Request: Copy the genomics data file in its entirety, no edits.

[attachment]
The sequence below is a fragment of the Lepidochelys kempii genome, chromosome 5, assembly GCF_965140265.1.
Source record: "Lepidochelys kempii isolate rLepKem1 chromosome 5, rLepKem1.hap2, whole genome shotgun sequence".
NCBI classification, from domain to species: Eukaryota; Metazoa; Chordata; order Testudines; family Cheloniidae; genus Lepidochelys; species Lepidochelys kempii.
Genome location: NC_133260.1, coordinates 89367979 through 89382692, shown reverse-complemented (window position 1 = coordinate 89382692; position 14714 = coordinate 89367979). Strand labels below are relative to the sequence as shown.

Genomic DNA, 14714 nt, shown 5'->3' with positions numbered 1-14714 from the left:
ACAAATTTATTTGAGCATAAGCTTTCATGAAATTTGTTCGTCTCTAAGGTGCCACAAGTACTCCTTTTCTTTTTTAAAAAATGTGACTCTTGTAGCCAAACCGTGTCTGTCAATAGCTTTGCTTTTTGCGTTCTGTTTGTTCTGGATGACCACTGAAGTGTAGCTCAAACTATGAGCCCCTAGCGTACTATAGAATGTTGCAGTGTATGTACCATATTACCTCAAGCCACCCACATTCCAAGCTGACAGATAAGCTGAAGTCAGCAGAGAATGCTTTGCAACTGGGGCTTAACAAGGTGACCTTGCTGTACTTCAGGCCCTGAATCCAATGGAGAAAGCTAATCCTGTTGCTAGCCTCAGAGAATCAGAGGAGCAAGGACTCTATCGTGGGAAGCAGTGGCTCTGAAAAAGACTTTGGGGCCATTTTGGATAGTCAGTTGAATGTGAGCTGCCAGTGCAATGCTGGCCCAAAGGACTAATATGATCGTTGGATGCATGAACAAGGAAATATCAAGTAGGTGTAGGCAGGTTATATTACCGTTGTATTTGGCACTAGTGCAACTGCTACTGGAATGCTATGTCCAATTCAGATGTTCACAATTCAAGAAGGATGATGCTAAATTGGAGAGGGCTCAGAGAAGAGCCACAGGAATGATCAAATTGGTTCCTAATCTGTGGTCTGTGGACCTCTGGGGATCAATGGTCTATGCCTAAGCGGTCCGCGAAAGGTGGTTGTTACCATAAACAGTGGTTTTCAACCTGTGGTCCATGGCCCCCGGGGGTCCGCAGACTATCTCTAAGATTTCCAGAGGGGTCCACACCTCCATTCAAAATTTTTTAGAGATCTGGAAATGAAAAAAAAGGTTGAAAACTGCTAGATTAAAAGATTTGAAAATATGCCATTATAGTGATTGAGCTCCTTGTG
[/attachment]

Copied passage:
The sequence below is a fragment of the Lepidochelys kempii genome, chromosome 5, assembly GCF_965140265.1.
Source record: "Lepidochelys kempii isolate rLepKem1 chromosome 5, rLepKem1.hap2, whole genome shotgun sequence".
NCBI classification, from domain to species: Eukaryota; Metazoa; Chordata; order Testudines; family Cheloniidae; genus Lepidochelys; species Lepidochelys kempii.
Genome location: NC_133260.1, coordinates 89367979 through 89382692, shown reverse-complemented (window position 1 = coordinate 89382692; position 14714 = coordinate 89367979). Strand labels below are relative to the sequence as shown.

Genomic DNA, 14714 nt, shown 5'->3' with positions numbered 1-14714 from the left:
ACAAATTTATTTGAGCATAAGCTTTCATGAAATTTGTTCGTCTCTAAGGTGCCACAAGTACTCCTTTTCTTTTTTAAAAAATGTGACTCTTGTAGCCAAACCGTGTCTGTCAATAGCTTTGCTTTTTGCGTTCTGTTTGTTCTGGATGACCACTGAAGTGTAGCTCAAACTATGAGCCCCTAGCGTACTATAGAATGTTGCAGTGTATGTACCATATTACCTCAAGCCACCCACATTCCAAGCTGACAGATAAGCTGAAGTCAGCAGAGAATGCTTTGCAACTGGGGCTTAACAAGGTGACCTTGCTGTACTTCAGGCCCTGAATCCAATGGAGAAAGCTAATCCTGTTGCTAGCCTCAGAGAATCAGAGGAGCAAGGACTCTATCGTGGGAAGCAGTGGCTCTGAAAAAGACTTTGGGGCCATTTTGGATAGTCAGTTGAATGTGAGCTGCCAGTGCAATGCTGGCCCAAAGGACTAATATGATCGTTGGATGCATGAACAAGGAAATATCAAGTAGGTGTAGGCAGGTTATATTACCGTTGTATTTGGCACTAGTGCAACTGCTACTGGAATGCTATGTCCAATTCAGATGTTCACAATTCAAGAAGGATGATGCTAAATTGGAGAGGGCTCAGAGAAGAGCCACAGGAATGATCAAATTGGTTCCTAATCTGTGGTCTGTGGACCTCTGGGGATCAATGGTCTATGCCTAAGCGGTCCGCGAAAGGTGGTTGTTACCATAAACAGTGGTTTTCAACCTGTGGTCCATGGCCCCCGGGGGTCCGCAGACTATCTCTAAGATTTCCAGAGGGGTCCACACCTCCATTCAAAATTTTTTAGAGATCTGGAAATGAAAAAAAAGGTTGAAAACTGCTAGATTAAAAGATTTGAAAATATGCCATTATAGTGATTGAGCTCCTTGTG